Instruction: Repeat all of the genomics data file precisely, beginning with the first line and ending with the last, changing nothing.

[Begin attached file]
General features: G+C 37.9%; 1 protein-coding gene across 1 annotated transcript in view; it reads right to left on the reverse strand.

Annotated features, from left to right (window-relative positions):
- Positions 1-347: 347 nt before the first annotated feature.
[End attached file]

General features: G+C 37.9%; 1 protein-coding gene across 1 annotated transcript in view; it reads right to left on the reverse strand.

Annotated features, from left to right (window-relative positions):
- Positions 1-347: 347 nt before the first annotated feature.